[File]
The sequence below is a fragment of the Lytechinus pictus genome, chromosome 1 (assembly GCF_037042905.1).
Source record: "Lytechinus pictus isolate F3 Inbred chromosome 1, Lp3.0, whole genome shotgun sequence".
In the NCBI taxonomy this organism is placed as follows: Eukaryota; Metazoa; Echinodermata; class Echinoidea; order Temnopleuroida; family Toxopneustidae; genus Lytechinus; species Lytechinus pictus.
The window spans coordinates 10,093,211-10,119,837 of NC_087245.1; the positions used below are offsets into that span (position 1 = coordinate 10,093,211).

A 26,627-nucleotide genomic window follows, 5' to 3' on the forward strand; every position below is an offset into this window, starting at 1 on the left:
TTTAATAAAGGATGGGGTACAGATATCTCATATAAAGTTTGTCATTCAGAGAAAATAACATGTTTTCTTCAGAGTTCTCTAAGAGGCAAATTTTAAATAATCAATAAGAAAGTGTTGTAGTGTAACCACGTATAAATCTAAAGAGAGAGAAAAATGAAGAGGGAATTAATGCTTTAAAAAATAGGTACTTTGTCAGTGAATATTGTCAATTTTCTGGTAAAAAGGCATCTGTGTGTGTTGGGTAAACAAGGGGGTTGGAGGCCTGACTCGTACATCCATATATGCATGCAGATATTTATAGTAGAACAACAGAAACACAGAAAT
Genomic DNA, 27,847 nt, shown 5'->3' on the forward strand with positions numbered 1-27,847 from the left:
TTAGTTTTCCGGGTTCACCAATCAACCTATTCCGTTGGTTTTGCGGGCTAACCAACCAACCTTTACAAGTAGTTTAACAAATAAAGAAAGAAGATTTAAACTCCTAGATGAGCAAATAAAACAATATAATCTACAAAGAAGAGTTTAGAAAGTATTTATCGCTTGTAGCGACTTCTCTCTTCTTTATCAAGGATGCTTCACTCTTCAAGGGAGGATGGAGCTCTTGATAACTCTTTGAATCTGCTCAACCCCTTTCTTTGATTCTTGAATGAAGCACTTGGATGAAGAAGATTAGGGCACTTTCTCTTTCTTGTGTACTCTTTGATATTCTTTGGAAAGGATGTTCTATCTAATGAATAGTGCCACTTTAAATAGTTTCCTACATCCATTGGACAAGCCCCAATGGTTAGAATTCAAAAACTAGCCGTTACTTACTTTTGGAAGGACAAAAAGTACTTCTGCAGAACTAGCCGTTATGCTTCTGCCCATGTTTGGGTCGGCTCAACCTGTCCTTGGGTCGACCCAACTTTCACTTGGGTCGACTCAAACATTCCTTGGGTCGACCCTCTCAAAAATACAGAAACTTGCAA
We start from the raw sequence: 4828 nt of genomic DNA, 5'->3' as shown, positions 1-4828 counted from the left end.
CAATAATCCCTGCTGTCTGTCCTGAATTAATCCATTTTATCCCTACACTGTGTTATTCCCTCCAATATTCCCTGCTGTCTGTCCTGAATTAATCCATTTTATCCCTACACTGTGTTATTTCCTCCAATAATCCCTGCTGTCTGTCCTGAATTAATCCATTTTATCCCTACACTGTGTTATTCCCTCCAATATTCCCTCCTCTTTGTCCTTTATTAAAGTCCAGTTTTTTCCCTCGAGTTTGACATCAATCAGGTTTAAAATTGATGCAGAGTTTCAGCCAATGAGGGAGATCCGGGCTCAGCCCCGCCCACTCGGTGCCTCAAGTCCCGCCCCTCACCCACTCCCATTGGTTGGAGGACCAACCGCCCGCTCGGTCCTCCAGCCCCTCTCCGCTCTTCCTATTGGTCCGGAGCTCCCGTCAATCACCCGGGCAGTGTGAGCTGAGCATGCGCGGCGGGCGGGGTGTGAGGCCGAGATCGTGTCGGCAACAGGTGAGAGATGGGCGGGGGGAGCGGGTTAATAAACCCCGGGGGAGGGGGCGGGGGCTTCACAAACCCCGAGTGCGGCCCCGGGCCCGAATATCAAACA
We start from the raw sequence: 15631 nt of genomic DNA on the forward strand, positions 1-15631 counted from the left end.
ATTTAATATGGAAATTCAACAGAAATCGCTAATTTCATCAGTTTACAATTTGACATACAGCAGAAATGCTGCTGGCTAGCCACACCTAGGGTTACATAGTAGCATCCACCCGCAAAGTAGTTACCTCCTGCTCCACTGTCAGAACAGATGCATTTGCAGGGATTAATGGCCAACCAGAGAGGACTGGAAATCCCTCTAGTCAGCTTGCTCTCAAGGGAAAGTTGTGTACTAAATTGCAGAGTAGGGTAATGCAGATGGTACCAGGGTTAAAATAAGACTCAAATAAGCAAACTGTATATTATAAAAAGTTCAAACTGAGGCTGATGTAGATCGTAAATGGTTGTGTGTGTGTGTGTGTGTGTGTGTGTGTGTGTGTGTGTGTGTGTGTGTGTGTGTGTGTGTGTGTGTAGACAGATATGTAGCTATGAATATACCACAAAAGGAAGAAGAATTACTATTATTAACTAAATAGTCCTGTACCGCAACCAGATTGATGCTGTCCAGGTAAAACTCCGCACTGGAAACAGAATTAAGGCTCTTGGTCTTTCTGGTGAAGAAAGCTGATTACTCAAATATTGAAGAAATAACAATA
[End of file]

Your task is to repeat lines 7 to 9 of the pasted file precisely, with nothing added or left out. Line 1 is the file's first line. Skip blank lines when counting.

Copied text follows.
Genomic DNA, 27,847 nt, shown 5'->3' on the forward strand with positions numbered 1-27,847 from the left:
TTAGTTTTCCGGGTTCACCAATCAACCTATTCCGTTGGTTTTGCGGGCTAACCAACCAACCTTTACAAGTAGTTTAACAAATAAAGAAAGAAGATTTAAACTCCTAGATGAGCAAATAAAACAATATAATCTACAAAGAAGAGTTTAGAAAGTATTTATCGCTTGTAGCGACTTCTCTCTTCTTTATCAAGGATGCTTCACTCTTCAAGGGAGGATGGAGCTCTTGATAACTCTTTGAATCTGCTCAACCCCTTTCTTTGATTCTTGAATGAAGCACTTGGATGAAGAAGATTAGGGCACTTTCTCTTTCTTGTGTACTCTTTGATATTCTTTGGAAAGGATGTTCTATCTAATGAATAGTGCCACTTTAAATAGTTTCCTACATCCATTGGACAAGCCCCAATGGTTAGAATTCAAAAACTAGCCGTTACTTACTTTTGGAAGGACAAAAAGTACTTCTGCAGAACTAGCCGTTATGCTTCTGCCCATGTTTGGGTCGGCTCAACCTGTCCTTGGGTCGACCCAACTTTCACTTGGGTCGACTCAAACATTCCTTGGGTCGACCCTCTCAAAAATACAGAAACTTGCAA
We start from the raw sequence: 4828 nt of genomic DNA, 5'->3' as shown, positions 1-4828 counted from the left end.